Interestingly, a completely new effect becomes relevant in this regime as well: the quantum fluctuations of radiation pressure linked to the quantum amplitude fluctuations of the laser light, representing the quantum backaction of this measurement [15]. And indeed the ratio of radiation pressure to thermal Langevin force fluctuations is given by \(\frac{S_{FF}^{\mathrm {qba}}(\varOmega _{\mathrm {m}})}{S_{FF}^{\mathrm {th}}(\varOmega _{\mathrm {m}})}=\frac{\varGamma _{\mathrm {opt}}}{n_{\mathrm {th}}\varGamma _{\mathrm {m}}}\). While these force fluctuations induce random mechanical motion that can mask a signal to be measured, it is important to realize that motion and light become correlated, at the quantum level, via this mechanism. As a consequence, the mere interaction of cavity light with a nanomechanical device can induce optical phase–amplitude quantum correlations, which squeeze the optical quantum fluctuations, in a particular quadrature, below the level of the vacuum noise. This effect is referred to as ponderomotive squeezing [16, 17, 18, 19].

The above examples show that laser-based measurements resolve the motion of nanomechanical oscillators all the way to the level of their vacuum fluctuations. In a simple classification (Fig. 1d), basic interferometers can readily resolve thermal motion, as required in many sensing and characterization experiments. Cavity-enhanced approaches achieve imprecision below the resonant SQL. To measure and control motion at the quantum level, displacements at the scale of the vacuum fluctuations must be resolved within the coherence time of the mechanical resonator. Then the imprecision (of an ideal setup) is more than \(n_{\mathrm {th}}\) times below the resonant SQL, and quantum backaction exceeds thermal force fluctuations and induces quantum correlations [3, 9].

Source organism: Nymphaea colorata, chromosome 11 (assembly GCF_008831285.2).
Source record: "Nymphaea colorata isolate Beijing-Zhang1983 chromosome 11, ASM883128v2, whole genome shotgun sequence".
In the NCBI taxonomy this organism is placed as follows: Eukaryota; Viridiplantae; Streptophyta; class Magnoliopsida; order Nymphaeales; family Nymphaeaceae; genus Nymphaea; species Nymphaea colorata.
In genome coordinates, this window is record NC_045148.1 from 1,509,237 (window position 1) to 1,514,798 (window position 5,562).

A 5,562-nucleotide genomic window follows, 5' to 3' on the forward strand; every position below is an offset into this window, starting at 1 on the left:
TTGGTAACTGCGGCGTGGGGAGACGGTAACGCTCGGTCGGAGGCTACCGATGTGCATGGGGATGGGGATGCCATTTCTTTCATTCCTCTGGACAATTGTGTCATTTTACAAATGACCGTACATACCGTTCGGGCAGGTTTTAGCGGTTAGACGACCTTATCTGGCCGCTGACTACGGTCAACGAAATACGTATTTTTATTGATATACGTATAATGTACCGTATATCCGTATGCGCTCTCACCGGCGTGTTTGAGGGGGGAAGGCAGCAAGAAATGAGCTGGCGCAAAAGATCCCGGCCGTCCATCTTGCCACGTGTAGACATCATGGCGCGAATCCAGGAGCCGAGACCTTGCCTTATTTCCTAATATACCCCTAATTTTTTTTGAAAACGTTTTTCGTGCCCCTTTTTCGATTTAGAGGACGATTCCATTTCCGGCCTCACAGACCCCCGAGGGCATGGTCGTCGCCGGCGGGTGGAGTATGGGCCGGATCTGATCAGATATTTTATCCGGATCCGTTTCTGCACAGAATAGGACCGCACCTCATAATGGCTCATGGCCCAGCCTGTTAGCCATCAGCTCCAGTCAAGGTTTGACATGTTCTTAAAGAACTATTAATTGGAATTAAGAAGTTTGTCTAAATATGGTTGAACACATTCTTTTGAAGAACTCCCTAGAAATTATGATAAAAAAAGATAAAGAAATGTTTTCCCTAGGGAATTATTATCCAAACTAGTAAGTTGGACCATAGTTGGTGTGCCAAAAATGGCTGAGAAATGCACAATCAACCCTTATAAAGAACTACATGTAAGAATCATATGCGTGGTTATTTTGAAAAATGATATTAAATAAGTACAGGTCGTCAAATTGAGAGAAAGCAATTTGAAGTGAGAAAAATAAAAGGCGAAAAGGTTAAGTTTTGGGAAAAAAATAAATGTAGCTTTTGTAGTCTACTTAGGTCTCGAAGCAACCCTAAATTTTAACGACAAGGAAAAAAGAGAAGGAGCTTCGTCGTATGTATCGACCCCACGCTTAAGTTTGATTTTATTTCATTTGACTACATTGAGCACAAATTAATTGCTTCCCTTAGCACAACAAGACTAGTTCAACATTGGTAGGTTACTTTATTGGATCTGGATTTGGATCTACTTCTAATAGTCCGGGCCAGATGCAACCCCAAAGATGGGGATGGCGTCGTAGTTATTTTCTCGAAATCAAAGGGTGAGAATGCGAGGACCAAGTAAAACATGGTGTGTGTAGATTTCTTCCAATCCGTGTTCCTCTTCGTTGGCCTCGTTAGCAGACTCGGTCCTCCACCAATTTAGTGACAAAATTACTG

*g*. It is thus possible to derive

*g*, for example, from probe transmission measurements [31, 32].

## 3 Laser-based imaging

As already indicated, it can be of great interest to also spatially resolve mechanical displacement patterns. With laser light, this can be accomplished in an extremely sensitive and virtually non-perturbing manner [33, 34, 35, 36, 37]. In the following, we present two methods that we have implemented for characterizing nano- and micromechanical resonators with micrometer transverse resolution, sufficient for resolving the spatial patterns of MHz mechanical modes.

### 3.1 Scanning laser interferometry

In this case, small measured voltages \(\delta V(t) \ll V_{\text {ff}}\) convert to displacement via \(\delta x(t) \approx \pm \delta V(t) \lambda / 4 \pi V_{\text {ff}}\). Modulating PZT2 continuously with known frequency and amplitude generates a reference displacement and provides an independent calibration tone (CT) in the spectra.

*u*and

*v*, respectively, and \(|\beta |<1\) quantifies the degree of hybridization between degenerate mode pairs. We find that the measured maximum RMS displacements, as calibrated by the CT, are in good agreement with the expected thermal motion (Fig. 3). Here, we have assumed a mass \(m_{\text {eff}} = \rho l^2 h/4 \sim 34\,{\mathrm {ng}}\), given the thickness \(h = 50\) nm and density \(\rho = 2.7\) g/cm\(^3\) of the membrane. Note that the modes \((n,m)=(1,2)\) and (2, 1) show hybridization with \(|\beta | \sim 0.2\).